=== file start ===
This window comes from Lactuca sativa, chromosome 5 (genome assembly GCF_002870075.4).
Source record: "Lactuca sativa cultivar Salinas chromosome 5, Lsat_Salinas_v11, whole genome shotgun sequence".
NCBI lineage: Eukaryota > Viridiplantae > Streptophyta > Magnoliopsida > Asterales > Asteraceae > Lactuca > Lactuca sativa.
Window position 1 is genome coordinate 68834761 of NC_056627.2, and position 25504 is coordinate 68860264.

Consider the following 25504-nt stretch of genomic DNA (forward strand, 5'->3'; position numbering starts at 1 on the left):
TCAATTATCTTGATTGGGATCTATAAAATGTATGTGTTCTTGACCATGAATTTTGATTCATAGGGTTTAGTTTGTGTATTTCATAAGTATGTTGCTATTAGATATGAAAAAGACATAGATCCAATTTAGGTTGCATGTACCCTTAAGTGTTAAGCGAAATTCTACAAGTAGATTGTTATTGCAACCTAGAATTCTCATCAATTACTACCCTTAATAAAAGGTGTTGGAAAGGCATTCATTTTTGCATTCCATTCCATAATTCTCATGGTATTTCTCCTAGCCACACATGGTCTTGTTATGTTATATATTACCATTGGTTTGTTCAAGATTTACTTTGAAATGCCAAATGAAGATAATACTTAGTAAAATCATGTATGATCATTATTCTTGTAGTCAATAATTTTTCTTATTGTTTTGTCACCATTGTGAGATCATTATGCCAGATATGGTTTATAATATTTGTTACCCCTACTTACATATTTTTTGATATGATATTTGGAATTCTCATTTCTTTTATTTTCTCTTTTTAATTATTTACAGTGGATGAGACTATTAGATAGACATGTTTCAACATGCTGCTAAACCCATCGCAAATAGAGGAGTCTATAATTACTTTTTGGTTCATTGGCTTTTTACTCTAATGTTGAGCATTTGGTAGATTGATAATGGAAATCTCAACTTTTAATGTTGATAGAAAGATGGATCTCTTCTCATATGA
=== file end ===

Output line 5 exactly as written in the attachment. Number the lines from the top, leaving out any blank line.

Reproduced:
Consider the following 25504-nt stretch of genomic DNA (forward strand, 5'->3'; position numbering starts at 1 on the left):